I worked with them for months trying to help them figure out the problem so they could fix it. But ultimately they didn't seem to have much interest in that. They even pushed me to just unsubscribe all the fakes rather than continuing to delete them. I didn't know why at the time.
Then MailChimp Announced New Changes
While MailChimp didn't seem concerned about these sudden fake subscribers (which you pay for by the way -- I saw so many my price level went up twice while trying to help them pinpoint the problem), they were busy preparing for other changes.
Previously, your price each month was determined by your active contacts -- people actively subscribed to your list.
But the new changes would see all contacts influence your price moving forward, including those who have unsubscribed.
While there might have been no ill intent on the part of the support rep I was working with, suddenly it felt "off" that they were pushing me to keep all these fake sign-ups as unsubscribed rather than completely removing them.
So I decided I was finished with them and it was time to look for greener pastures.
Searching for a New Email Marketing Service
For a while I'd been wanting to increase my email marketing efforts, not specifically with All Freelance Writing, but with my larger collection of sites. So while hunting for a new MailChimp alternative, my goal was to keep features and prices relatively close to where they were while making it easier to manage multiple lists for different sites from a single account.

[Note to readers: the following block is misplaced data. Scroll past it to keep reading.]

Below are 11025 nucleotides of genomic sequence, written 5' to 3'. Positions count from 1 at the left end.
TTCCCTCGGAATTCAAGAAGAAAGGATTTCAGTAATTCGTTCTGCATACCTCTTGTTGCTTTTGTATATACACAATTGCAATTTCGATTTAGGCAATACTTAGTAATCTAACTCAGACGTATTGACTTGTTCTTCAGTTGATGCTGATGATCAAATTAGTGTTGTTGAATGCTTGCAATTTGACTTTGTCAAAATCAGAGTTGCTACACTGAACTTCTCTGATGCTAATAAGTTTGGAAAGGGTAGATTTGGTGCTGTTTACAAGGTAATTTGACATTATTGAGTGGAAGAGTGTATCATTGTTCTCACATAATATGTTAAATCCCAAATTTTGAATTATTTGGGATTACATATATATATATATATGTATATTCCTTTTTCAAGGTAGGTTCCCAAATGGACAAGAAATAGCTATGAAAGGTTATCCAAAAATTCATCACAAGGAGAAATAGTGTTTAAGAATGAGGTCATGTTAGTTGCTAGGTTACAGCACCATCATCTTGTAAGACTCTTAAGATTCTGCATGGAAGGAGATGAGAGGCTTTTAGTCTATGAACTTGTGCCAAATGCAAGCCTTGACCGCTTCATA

That proved to be more difficult than I expected.
Most services I looked into limited you to a single domain, and juggling dozens of accounts wasn't going to fly. Others offered similar features to MailChimp but would have charged nearly twice as much for the same list size. And more were lacking features I wanted altogether.
However, I came across two promising options. And I want to share them with you in case you're thinking about setting up your first list or migrating away from your own current email marketing service.
They work a little differently than you might be used to. Rather than using "lists" you have a master list with "tags" to sort subscribers.
You can send from multiple domains, having subscribers for different sites' content assigned to different tags.
In the end though, this setup wasn't going to work for someone with sites and lists that have overlapping interest areas because unsubscribing from one "tag" unsubscribes people from the whole list. That's a problem if they signed up for updates from multiple sites you run.